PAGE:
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Apple board member Bill Campbell expects high-tech 'intimate' device era, hints at 'iWatch' - Page 2

post #41 of 54
Quote:
Originally Posted by jragosta View Post

So Schmidt joined the board 6 months before there was any public information. And it took Google over a year to incorporate the multitouch ideas he stole from Apple.

 

What multi-touch ideas are you talking about?   Pinch zoom?  Flick scrolling?

 

Those were all long known ideas.   Apple didn't invent them.

 

Heck, as we've pointed out before, the Open Linux movement announced them as planned features for their developer phone months before Apple revealed the iPhone.   Not to mention Jeff Han showing off at TED a year before that.

 

Perhaps you meant something else, like bounce back at the end of a page?  That could be copied in about ten minutes after seeing it on stage.  In fact, everything of importance could be copied in a very short time after seeing it on stage.  (And was, even in web based iPhone simulations that appeared shortly after.)

 

Non-developers seem to have this bizarre notion that you need inside information to copy a visual look or action once it's made public.  You do not.   


Edited by KDarling - 4/13/13 at 8:32pm
post #42 of 54
Quote:
Originally Posted by anantksundaram View Post


I am guessing that Google's slowness on multitouch was deliberate. It probably had a lot more to do with the fact that Apple had patented the heck out of it. Plausibly, they were waiting around to see what IP they could sneak past the law. I'll bet that they had multitouch well before 2010 (and soon after the iPhone).


I agree the decision was deliberate. There were rumors at the time that internal strife at Google was the reason - Schmidt didn't want to copy features from iOS because of his perceived conflict whereas Page and Rubin were all for it. But that's just interesting trivia.

 

The key point here is that given the timeline, do you strongly believe the few months of advanced preview that Schmidt might have had were really of material importance? And, if Schmidt was never on the Apple board, would the Android timeline have changed given that the latest they'd have been apprised of multitouch on iOS was Jan 2007? Lest we forget, by the time Android 2.1 was released (I think that was the first version with multitouch), Android was doing rather well already.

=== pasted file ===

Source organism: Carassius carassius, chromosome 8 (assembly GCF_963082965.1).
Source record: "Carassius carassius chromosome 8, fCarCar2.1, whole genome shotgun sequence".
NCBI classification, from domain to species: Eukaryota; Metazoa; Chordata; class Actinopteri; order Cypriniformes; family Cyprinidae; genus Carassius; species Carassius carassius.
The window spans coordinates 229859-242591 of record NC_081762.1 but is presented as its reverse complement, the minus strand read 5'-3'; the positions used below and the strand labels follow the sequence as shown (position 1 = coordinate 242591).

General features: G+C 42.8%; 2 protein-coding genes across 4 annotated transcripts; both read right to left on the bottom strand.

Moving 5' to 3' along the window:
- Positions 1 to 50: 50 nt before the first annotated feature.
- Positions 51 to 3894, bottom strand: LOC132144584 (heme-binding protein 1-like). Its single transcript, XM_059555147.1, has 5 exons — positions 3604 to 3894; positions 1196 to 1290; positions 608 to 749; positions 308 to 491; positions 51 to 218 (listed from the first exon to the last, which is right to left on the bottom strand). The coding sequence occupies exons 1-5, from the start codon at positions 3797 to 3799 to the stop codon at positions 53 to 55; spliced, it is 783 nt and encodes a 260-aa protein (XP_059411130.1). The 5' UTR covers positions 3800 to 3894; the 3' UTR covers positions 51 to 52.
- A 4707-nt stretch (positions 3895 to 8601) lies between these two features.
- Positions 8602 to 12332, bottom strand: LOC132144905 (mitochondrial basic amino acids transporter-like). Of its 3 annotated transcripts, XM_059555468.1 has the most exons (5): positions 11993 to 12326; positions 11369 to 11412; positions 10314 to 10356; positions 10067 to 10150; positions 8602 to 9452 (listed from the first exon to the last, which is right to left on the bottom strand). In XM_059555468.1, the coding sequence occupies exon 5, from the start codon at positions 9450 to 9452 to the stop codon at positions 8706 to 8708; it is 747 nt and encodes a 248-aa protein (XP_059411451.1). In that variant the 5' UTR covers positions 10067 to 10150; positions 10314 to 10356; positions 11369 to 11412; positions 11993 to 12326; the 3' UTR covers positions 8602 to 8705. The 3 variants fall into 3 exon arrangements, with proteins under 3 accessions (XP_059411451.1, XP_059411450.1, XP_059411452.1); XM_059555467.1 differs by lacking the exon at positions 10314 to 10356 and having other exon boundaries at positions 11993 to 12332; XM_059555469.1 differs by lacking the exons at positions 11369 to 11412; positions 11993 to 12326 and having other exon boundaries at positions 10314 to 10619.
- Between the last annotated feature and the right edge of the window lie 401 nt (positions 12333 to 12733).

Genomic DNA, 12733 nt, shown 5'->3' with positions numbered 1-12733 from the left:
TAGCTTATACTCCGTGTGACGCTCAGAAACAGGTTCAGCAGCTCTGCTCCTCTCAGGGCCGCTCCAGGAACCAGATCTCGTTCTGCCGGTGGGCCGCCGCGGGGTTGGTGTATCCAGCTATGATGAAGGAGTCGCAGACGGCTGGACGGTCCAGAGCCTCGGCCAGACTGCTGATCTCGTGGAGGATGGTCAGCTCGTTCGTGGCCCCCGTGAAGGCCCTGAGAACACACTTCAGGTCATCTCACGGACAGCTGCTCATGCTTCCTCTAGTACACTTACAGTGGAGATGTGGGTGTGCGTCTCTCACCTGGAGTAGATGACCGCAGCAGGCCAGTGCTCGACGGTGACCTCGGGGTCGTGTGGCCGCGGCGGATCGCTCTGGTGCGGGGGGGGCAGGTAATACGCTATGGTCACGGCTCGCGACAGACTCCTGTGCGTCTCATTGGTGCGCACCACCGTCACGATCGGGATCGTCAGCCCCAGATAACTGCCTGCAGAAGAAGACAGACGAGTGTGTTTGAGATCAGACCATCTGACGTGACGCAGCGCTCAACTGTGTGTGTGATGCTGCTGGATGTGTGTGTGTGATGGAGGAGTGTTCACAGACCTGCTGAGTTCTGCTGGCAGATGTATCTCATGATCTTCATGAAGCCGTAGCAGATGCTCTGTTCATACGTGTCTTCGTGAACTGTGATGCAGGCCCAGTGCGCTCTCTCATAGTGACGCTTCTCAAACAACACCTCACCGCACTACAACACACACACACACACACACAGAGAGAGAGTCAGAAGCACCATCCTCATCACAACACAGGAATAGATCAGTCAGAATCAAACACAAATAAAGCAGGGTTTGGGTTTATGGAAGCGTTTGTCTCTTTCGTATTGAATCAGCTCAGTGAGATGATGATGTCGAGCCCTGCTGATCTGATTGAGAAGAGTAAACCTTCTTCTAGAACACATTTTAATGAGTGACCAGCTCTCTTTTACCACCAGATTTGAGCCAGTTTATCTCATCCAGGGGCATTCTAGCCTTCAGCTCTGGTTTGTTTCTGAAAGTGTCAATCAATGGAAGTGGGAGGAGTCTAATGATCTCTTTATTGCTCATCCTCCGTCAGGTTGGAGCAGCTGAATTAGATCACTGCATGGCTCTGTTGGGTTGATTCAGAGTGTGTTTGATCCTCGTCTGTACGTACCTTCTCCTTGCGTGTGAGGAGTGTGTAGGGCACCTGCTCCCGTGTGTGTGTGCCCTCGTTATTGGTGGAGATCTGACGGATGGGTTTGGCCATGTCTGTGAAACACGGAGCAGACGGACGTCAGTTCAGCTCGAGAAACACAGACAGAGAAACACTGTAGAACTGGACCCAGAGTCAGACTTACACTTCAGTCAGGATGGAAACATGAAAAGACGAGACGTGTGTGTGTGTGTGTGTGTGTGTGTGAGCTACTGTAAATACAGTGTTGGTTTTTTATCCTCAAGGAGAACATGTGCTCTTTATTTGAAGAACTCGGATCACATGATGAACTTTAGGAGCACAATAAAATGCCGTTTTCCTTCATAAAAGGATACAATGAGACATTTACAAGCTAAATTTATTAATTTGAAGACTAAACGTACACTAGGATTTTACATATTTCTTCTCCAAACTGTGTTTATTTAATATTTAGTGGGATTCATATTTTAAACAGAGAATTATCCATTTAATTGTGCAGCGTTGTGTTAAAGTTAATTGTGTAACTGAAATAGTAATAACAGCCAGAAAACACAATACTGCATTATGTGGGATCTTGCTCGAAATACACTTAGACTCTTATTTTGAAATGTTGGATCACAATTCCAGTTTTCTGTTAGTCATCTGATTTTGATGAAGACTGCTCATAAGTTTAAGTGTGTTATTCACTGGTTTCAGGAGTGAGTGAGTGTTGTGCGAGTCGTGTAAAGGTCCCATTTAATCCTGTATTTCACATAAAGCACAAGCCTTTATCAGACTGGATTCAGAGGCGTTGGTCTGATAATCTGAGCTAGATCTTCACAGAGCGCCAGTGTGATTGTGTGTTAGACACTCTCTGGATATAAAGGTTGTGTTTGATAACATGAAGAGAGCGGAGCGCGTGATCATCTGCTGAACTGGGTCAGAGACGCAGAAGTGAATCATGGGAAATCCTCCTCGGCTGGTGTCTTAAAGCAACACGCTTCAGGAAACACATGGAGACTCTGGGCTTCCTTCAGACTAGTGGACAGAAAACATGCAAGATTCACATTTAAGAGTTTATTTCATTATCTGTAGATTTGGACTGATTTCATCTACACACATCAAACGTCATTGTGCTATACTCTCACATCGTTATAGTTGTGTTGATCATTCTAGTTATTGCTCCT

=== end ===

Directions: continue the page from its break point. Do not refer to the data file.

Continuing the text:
Edited by ankleskater - 4/14/13 at 6:00am
post #43 of 54
Quote:
Originally Posted by KDarling View Post

 

What multi-touch ideas are you talking about?   Pinch zoom?  Flick scrolling?

 

Those were all long known ideas.   Apple didn't invent them.

 

Heck, as we've pointed out before, the Open Linux movement announced them as planned features for their developer phone months before Apple revealed the iPhone.   Not to mention Jeff Han showing off at TED a year before that.

 

Perhaps you meant something else, like bounce back at the end of a page?  That could be copied in about ten minutes after seeing it on stage.  In fact, everything of importance could be copied in a very short time after seeing it on stage.  (And was, even in web based iPhone simulations that appeared shortly after.)

 

Non-developers seem to have this bizarre notion that you need inside information to copy a visual look or action once it's made public.  You do not.